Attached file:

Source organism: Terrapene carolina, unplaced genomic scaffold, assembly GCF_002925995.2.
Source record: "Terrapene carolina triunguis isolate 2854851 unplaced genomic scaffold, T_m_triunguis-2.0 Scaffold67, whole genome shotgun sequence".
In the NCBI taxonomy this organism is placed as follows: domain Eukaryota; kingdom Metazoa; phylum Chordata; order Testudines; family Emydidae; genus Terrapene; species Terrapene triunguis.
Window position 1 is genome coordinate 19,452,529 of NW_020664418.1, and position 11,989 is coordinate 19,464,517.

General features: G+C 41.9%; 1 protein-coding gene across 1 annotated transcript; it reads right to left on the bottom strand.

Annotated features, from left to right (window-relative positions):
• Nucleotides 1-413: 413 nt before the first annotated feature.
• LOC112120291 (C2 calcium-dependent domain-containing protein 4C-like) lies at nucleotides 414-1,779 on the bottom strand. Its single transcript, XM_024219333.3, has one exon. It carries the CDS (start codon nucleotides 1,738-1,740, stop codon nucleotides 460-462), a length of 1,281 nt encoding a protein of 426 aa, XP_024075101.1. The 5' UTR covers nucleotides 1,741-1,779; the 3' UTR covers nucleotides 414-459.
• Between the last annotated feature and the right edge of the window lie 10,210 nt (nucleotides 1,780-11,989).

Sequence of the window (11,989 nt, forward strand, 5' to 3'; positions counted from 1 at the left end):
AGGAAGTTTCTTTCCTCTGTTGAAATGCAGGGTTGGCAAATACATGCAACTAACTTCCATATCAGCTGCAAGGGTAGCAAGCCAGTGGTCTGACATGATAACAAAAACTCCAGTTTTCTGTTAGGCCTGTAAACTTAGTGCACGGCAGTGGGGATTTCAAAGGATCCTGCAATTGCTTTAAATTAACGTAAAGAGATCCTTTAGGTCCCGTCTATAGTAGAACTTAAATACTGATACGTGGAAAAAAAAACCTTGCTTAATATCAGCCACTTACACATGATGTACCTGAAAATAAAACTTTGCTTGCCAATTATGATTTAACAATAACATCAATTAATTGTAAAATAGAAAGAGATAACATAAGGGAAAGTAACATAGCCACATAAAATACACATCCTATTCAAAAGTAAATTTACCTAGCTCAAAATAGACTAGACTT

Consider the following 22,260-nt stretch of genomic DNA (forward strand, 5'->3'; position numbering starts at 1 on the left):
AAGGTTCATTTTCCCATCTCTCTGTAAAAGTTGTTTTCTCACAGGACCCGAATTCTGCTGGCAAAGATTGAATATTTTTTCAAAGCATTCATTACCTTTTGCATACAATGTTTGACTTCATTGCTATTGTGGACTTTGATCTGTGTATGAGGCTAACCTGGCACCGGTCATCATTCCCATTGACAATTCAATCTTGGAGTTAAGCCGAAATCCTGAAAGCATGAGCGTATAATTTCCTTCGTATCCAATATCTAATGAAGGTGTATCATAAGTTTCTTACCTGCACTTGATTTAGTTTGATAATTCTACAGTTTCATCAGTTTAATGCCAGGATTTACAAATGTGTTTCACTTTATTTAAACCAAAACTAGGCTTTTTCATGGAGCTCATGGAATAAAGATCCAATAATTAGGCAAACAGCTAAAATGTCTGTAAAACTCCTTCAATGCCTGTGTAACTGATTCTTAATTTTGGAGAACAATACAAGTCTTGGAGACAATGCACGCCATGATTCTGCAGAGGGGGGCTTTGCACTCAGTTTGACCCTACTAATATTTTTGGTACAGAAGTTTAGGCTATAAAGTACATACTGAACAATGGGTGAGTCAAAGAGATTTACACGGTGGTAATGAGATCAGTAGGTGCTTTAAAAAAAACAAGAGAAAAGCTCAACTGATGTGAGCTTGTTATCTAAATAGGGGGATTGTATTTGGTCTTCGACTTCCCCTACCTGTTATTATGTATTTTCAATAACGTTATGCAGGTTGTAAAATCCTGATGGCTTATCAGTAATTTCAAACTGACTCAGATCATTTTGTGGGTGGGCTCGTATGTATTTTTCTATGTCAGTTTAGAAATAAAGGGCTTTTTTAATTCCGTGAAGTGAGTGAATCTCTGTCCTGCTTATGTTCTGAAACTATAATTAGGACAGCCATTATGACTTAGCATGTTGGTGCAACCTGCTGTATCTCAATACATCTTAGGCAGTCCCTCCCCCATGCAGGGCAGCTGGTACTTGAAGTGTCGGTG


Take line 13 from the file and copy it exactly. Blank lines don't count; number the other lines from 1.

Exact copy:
AAGGTTCATTTTCCCATCTCTCTGTAAAAGTTGTTTTCTCACAGGACCCGAATTCTGCTGGCAAAGATTGAATATTTTTTCAAAGCATTCATTACCTTTTGCATACAATGTTTGACTTCATTGCTATTGTGGACTTTGATCTGTGTATGAGGCTAACCTGGCACCGGTCATCATTCCCATTGACAATTCAATCTTGGAGTTAAGCCGAAATCCTGAAAGCATGAGCGTATAATTTCCTTCGTATCCAATATCTAATGAAGGTGTATCATAAGTTTCTTACCTGCACTTGATTTAGTTTGATAATTCTACAGTTTCATCAGTTTAATGCCAGGATTTACAAATGTGTTTCACTTTATTTAAACCAAAACTAGGCTTTTTCATGGAGCTCATGGAATAAAGATCCAATAATTAGGCAAACAGCTAAAATGTCTGTAAAACTCCTTCAATGCCTGTGTAACTGATTCTTAATTTTGGAGAACAATACAAGTCTTGGAGACAATGCACGCCATGATTCTGCAGAGGGGGGCTTTGCACTCAGTTTGACCCTACTAATATTTTTGGTACAGAAGTTTAGGCTATAAAGTACATACTGAACAATGGGTGAGTCAAAGAGATTTACACGGTGGTAATGAGATCAGTAGGTGCTTTAAAAAAAACAAGAGAAAAGCTCAACTGATGTGAGCTTGTTATCTAAATAGGGGGATTGTATTTGGTCTTCGACTTCCCCTACCTGTTATTATGTATTTTCAATAACGTTATGCAGGTTGTAAAATCCTGATGGCTTATCAGTAATTTCAAACTGACTCAGATCATTTTGTGGGTGGGCTCGTATGTATTTTTCTATGTCAGTTTAGAAATAAAGGGCTTTTTTAATTCCGTGAAGTGAGTGAATCTCTGTCCTGCTTATGTTCTGAAACTATAATTAGGACAGCCATTATGACTTAGCATGTTGGTGCAACCTGCTGTATCTCAATACATCTTAGGCAGTCCCTCCCCCATGCAGGGCAGCTGGTACTTGAAGTGTCGGTG